On the day we did the hike, it was quite smoky but the higher we hiked the windier it got – so visibility improved immensely. It’s a very gradual climb on a good trail around the end of the ridge. Once on the ridge you follow it to reach a sign that says – end of trail – except it’s not and the good stuff lies ahead. Just keep following the well-worn trail until you reach the final blocks at the end. They require some scrambling – and our guide Alison said you should really be roped up to do it – so we turned back.
We retraced our steps to the intersection where the short and long loop meet. This time we went right onto the longer route and enjoyed a different landscape than the one we’d hiked up on. The views of Mount Sir Donald were particularly compelling.
The long route adds a few kilometres to the day but it’s more gradual and a good choice for anyone with knee issues. In July you do have to be prepared for a large snowpack blocking part of the trail. We went over the top and solved the problem. From there it was mellow hiking the rest of the way down.
Map of the trail
Note Abbott Ridge near Marion Lake in the top left quadrant of the map.
Do you need a guide?
John and I were guests of nearby Heather Mountain Lodge for a couple of nights. They were kind enough to organize a hiking guide so I would understand the services they could offer other guests. John and I don’t usually need a guide to get around BUT we loved having Alison with us and learning about the area. Alison Dakin is Golden, BC-based and has been guiding most of her adult life. In the winter she is a heli-ski guide at the lodge and in summer she offers her own guiding experiences through her company Gamut Ventures Inc. She can be reached at firstname.lastname@example.org.
For people unfamiliar with the Rockies, or those who are nervous hiking in bear country, a guide is a terrific asset. They come fully prepared with a massive first aid kit along with a means of getting in touch with a park ranger if anything goes badly wrong. Allison also had maps, hiking poles, bug spray, bear spray, water filters…literally everything you would need. Occasional hikers who don’t necessarily have all the gear would also benefit from her easy manner and expertise.
Finding the trailhead
The trailhead is at the end of the road near the Illecillewaet campground, about a kilometre in from the Trans-Canada Highway. The Illecillewaet campground is well-signed in either direction on the Trans-Canada but it can be a bit tricky to access when you’re driving west, especially the first time you do it.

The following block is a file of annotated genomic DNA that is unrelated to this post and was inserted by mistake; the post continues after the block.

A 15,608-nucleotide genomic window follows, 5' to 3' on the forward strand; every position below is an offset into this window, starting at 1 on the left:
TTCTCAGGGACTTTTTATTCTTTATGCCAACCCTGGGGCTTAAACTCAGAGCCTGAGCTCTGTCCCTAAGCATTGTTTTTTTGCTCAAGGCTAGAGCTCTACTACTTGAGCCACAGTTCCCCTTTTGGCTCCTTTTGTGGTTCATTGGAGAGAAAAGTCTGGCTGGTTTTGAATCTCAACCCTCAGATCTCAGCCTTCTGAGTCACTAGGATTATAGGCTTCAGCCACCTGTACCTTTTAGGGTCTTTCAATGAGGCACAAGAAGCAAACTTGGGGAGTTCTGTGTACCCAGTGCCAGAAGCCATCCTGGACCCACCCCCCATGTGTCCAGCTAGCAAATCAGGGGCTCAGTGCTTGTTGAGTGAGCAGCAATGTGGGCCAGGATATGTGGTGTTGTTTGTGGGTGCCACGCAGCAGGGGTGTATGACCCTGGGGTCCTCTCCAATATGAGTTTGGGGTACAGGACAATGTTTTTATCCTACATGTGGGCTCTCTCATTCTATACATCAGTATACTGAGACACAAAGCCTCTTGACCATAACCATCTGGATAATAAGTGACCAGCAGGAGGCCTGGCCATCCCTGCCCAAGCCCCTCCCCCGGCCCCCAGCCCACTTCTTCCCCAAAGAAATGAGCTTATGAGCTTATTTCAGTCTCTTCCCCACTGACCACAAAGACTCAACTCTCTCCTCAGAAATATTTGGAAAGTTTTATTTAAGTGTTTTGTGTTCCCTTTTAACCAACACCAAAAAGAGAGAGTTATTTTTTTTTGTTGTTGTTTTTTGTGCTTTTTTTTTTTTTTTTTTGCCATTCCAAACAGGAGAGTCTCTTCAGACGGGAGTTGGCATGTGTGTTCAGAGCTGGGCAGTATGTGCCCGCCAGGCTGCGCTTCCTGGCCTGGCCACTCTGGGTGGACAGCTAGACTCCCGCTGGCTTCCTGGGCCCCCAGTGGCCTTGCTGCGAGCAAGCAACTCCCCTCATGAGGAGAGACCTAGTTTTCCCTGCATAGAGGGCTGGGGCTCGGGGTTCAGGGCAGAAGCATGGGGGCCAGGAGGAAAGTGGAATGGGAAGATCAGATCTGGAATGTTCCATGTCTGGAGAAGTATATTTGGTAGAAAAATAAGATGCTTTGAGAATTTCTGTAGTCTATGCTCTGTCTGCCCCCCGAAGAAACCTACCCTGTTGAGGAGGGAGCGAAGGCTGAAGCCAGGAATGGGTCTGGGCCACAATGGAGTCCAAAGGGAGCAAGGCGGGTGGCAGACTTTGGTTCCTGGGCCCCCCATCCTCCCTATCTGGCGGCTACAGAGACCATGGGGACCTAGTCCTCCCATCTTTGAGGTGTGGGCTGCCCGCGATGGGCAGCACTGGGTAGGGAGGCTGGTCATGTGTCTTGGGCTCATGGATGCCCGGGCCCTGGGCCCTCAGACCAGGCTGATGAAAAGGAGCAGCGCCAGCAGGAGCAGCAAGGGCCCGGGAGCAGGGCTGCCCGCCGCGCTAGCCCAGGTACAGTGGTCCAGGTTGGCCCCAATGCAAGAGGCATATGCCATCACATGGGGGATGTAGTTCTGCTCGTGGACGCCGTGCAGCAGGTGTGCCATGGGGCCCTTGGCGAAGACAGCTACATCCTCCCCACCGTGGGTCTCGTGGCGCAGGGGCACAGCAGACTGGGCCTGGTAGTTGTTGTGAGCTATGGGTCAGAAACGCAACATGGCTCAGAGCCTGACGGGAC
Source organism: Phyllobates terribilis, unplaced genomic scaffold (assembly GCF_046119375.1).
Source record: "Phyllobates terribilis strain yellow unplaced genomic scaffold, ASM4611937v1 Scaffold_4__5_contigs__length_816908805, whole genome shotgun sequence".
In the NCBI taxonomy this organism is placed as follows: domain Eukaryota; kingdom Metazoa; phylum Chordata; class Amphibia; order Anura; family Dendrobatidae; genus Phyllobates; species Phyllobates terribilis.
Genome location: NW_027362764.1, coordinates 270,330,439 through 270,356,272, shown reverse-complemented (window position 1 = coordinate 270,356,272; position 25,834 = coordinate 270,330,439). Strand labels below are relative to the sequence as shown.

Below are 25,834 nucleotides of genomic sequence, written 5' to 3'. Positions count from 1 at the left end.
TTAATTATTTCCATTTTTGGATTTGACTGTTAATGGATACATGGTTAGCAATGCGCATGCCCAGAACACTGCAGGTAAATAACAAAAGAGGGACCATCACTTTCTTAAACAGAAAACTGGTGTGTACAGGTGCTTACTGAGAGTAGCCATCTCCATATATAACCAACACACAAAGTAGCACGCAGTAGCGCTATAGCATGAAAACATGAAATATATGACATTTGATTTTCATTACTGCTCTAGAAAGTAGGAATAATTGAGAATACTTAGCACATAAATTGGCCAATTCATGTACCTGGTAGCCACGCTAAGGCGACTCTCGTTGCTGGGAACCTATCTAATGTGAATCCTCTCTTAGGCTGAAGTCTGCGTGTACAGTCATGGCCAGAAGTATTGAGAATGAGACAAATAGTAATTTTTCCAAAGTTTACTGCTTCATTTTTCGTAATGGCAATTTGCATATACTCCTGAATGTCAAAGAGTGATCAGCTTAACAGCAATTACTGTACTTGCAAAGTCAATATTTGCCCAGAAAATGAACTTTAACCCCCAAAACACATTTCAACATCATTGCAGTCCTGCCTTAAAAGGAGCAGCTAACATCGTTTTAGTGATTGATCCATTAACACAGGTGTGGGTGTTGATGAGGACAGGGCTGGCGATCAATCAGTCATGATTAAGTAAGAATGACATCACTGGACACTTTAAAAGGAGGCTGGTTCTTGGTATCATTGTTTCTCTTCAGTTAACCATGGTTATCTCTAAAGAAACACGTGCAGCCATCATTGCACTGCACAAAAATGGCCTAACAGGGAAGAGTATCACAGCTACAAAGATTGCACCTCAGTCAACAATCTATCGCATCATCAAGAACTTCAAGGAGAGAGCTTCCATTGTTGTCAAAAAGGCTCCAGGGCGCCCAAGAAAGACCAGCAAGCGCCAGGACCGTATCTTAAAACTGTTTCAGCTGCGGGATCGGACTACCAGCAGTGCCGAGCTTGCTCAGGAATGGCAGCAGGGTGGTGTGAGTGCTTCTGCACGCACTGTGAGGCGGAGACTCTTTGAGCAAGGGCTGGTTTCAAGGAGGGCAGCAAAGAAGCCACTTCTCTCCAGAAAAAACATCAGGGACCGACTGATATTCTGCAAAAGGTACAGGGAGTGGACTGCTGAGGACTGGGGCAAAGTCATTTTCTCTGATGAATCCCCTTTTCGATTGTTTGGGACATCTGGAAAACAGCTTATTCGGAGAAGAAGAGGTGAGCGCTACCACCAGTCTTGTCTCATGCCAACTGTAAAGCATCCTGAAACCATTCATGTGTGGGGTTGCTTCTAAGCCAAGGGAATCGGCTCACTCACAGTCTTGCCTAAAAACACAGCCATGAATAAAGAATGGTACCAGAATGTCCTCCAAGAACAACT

The Illecillewaet campground and trailhead is located 3 km west of the summit of Rogers Pass. If you’re driving east, you’ll simply turn right onto the road that takes you to the campground.
But if you’re driving west, you actually drive past the campground about a kilometre to reach a U-turn-Lane. Be sure that you’re in the far-left lane in advance and there is warning sign that a U-turn-Lane is coming up. Turn left into the U-turn lane and then drive east on the Trans-Canada, getting off when you see the signs to the campground.
Important things to note
- This is major grizzly bear country. Be bear aware, carry bear spray and know how to use it. It should be readily accessible.
- On a summer day, you’ll go through a lot of water. We refilled water bottles at the pond below the ridge but you’ll need either a water filter or purification tablets.
- Don’t forget a wide-brimmed sun hat in summer.
- Take the 10 hiking essentials.
- Glacier National Park is on Pacific time, one hour behind Mountain time. Our car changed the time at the Alberta – BC border – way before it should have.
- It’s hard to find a recent paper map of Abbott Ridge. Check out the Gaia GPS app.
Where to stay nearby
You can stay at the Illecillewaet Campground located 3 km west of the summit of Rogers Pass. It’s the only campground in Glacier National Park that is open right now and is available on a first come-first served basis. Check back with Glacier National Park for what campgrounds will be open in 2022.
The campground is also the trailhead for a number of hikes into the park.
Another excellent choice for a basecamp hiking experience is nearby Heather Mountain Lodge. It’s just a 22-minute drive to the east and is immediately off the Trans-Canada Highway. The dining experience is also tops!
Further reading about things to do in the general area